Triggering Factors: The Yemen Civil War

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Triggering Factors B: Triggering factors are things that cause a conflict to break out. They are separated into four categories which include: Internal mass-level factors, external mass-level factors, external elite factors, and internal elite factors. All four of these categories have influenced the Yemen Civil war.
Internal, Mass-level factors Internal mass-level factors manifest itself in the form of bad domestic problems. Yemen faced several domestic problems before the war had broken out. As mentioned before, Yemen was one of the poorest Arab countries before the civil war started. The unemployment rate was, and continues to be very high. Furthermore, due to the weakness of the central government, parts of Yemen have essentially
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Many of the triggering factors, including external elite-level factors, may have been much less influential if domestic elites had made better decisions. Power struggles, and ideological differences have been the two biggest points of clash between domestic elites. It is not surprising to see that there are many ideological differences among Yemen’s elite. These differences have historically taken root in two forms, religious ideology, and political ideology. The difference in political ideology is the result of the West’s backing of the Yemen Arab Republic, and the USSR backing the People’s Republic of Yemen. Ex-President Saleh was the leader of the North, and Hadi was a Major General for the Southern Yemeni Army (Sharp). These two Yemen’s were hostile to each other during the 1970’s to the 1990’s (Rugh). This elite level problem started to manifest itself after unification, when Yemen, under leadership from President Saleh, transitioned from a one party system (the North only had one party prior to this) to a multi-party system (Rugh). Many were skeptical of this move, and when an American diplomat asked Sahel why he had done this, he responded saying that “he knew he had many enemies underground, out of sight; to participate in political parties, they would have to come out in the open, where he could watch them more …show more content…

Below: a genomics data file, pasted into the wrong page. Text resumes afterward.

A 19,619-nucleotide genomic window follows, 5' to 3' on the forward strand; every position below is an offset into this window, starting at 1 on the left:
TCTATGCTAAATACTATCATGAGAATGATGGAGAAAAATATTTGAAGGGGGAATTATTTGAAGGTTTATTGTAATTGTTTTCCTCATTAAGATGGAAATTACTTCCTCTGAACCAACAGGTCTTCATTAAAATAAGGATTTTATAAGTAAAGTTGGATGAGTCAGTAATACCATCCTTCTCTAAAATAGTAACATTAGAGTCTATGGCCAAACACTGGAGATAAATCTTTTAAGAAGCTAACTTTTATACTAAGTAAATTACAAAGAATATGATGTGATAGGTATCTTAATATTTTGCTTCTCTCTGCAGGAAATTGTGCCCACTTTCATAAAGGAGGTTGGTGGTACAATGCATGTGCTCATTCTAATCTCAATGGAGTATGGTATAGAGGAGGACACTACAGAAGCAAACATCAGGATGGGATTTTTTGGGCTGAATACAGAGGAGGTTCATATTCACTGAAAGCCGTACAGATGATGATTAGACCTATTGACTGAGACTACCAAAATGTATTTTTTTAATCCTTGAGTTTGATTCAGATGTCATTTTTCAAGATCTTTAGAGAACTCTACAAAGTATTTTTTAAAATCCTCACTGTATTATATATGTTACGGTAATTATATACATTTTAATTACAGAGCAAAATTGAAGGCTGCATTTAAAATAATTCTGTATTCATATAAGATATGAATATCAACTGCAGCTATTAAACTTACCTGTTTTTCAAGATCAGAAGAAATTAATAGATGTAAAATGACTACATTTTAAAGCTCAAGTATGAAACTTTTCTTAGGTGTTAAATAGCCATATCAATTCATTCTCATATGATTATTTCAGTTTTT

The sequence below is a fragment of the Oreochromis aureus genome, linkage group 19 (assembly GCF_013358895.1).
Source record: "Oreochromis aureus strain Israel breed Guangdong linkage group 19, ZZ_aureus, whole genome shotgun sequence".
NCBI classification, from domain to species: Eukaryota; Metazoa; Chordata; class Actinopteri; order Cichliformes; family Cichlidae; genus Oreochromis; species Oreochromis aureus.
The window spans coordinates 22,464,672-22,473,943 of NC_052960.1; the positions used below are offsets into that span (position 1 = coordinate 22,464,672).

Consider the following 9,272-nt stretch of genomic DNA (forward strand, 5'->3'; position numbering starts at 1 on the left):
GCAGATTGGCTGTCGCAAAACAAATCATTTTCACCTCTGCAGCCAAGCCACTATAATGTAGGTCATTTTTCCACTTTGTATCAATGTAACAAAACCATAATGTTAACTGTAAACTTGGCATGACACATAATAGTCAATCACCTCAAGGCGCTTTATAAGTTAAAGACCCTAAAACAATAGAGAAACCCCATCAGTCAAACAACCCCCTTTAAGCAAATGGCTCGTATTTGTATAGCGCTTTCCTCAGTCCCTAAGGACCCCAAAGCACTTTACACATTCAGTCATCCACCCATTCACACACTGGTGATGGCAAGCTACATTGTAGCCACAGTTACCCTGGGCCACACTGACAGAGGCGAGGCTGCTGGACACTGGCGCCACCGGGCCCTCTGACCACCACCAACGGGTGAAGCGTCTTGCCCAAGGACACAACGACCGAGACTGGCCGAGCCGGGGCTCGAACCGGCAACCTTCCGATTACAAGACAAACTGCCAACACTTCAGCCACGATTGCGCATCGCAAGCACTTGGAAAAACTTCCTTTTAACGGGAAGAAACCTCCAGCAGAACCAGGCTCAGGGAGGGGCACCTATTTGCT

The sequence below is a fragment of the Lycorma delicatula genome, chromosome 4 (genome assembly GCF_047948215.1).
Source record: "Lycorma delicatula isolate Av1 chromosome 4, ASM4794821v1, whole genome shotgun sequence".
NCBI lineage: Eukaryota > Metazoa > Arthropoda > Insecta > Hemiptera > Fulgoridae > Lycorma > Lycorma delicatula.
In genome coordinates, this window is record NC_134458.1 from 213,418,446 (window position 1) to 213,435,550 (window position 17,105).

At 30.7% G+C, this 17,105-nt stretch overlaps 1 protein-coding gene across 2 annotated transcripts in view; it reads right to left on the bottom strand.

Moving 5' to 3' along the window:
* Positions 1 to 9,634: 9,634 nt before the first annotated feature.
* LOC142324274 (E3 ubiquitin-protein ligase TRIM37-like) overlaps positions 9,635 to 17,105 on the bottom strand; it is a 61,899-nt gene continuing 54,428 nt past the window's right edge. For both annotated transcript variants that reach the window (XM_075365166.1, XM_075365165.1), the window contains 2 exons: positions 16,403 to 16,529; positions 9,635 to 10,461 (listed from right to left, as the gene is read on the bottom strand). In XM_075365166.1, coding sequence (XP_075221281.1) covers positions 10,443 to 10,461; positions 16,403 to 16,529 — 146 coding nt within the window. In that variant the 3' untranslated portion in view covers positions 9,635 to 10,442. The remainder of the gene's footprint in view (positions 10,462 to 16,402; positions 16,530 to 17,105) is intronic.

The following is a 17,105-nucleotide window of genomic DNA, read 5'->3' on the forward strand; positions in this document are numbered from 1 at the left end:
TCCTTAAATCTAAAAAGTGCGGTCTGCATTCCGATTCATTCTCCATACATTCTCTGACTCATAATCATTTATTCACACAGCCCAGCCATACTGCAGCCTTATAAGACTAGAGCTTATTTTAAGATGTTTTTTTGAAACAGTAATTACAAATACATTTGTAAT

The son of a local tribe leader named Hussain Badraddin al Houthi rallied his people and encouraged them to speak out in the name of their interests. They believed that the Saleh Government was corrupt and not fully representative of their interests (Rugh). Another grievance this group had was against Saudi Arabia infiltrating their schools and preaching Waabism- a different form of Islam than what they believed. Hussain Houthi and his tribesmen countered this by tried to set up schools to teach Zaidiya. Hussain Houthi was a powerful man from an influential family, and he aimed to spread his influence to the north. This put Hussain Houthi on President Saleh’s watch list. However, at first, they seemed to be somewhat of allies, with Hussain Houthi joining President Saleh’s party from 1993-1997 (Rugh). Eventually by the mid 200’s however, President Saleh thought Houthi and his followers (Houthis) had gained too much power, and turned against them. In 2004 Hussain Houthi was killed by the army. His brother took over and started leading the group. Many cried for revenge and between 2004 and 2010, there were 6 conflicts between the Houthi and Saleh forces. (Rugh) The death of Hussain Houthi demonstrates the importance of domestic elites in starting conflicts. These ideologies and religious differences made themselves apparent in 2015 when Saleh officially backed

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